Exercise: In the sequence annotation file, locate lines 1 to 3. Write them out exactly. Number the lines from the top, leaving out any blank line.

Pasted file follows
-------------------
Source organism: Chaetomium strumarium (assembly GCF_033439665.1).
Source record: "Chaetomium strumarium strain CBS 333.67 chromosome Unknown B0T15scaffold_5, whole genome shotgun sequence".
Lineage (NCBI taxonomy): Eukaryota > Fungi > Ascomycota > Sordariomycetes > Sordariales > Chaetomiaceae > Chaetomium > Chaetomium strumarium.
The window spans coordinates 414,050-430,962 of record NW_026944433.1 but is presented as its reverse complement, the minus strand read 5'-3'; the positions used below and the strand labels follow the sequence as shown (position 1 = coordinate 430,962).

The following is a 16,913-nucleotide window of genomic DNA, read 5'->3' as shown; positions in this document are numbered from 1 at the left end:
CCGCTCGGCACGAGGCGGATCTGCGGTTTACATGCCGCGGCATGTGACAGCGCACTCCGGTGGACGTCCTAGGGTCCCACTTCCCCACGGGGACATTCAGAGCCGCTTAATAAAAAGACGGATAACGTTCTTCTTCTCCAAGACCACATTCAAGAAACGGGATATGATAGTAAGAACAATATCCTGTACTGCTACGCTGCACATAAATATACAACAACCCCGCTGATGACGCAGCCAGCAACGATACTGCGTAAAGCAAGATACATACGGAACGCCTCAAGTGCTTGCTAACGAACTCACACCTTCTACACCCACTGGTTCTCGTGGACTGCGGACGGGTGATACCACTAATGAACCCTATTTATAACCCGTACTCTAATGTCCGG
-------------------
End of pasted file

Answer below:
Source organism: Chaetomium strumarium (assembly GCF_033439665.1).
Source record: "Chaetomium strumarium strain CBS 333.67 chromosome Unknown B0T15scaffold_5, whole genome shotgun sequence".
Lineage (NCBI taxonomy): Eukaryota > Fungi > Ascomycota > Sordariomycetes > Sordariales > Chaetomiaceae > Chaetomium > Chaetomium strumarium.